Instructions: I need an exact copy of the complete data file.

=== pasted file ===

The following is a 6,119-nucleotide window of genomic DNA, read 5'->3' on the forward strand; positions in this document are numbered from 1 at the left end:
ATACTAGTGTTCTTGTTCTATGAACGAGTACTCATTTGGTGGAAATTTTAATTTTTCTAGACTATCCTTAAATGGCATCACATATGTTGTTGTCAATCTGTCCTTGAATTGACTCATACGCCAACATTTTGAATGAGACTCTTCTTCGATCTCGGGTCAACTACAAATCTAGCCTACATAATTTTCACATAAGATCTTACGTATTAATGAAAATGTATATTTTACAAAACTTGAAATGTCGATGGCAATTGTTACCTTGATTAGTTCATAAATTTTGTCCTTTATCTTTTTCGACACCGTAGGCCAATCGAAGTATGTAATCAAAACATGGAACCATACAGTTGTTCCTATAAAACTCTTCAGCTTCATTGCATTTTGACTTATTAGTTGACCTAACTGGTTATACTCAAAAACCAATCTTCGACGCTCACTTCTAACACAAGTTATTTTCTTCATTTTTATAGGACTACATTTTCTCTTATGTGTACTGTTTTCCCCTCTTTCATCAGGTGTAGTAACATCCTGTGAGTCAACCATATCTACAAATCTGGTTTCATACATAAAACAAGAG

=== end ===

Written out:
The following is a 6,119-nucleotide window of genomic DNA, read 5'->3' on the forward strand; positions in this document are numbered from 1 at the left end:
ATACTAGTGTTCTTGTTCTATGAACGAGTACTCATTTGGTGGAAATTTTAATTTTTCTAGACTATCCTTAAATGGCATCACATATGTTGTTGTCAATCTGTCCTTGAATTGACTCATACGCCAACATTTTGAATGAGACTCTTCTTCGATCTCGGGTCAACTACAAATCTAGCCTACATAATTTTCACATAAGATCTTACGTATTAATGAAAATGTATATTTTACAAAACTTGAAATGTCGATGGCAATTGTTACCTTGATTAGTTCATAAATTTTGTCCTTTATCTTTTTCGACACCGTAGGCCAATCGAAGTATGTAATCAAAACATGGAACCATACAGTTGTTCCTATAAAACTCTTCAGCTTCATTGCATTTTGACTTATTAGTTGACCTAACTGGTTATACTCAAAAACCAATCTTCGACGCTCACTTCTAACACAAGTTATTTTCTTCATTTTTATAGGACTACATTTTCTCTTATGTGTACTGTTTTCCCCTCTTTCATCAGGTGTAGTAACATCCTGTGAGTCAACCATATCTACAAATCTGGTTTCATACATAAAACAAGAG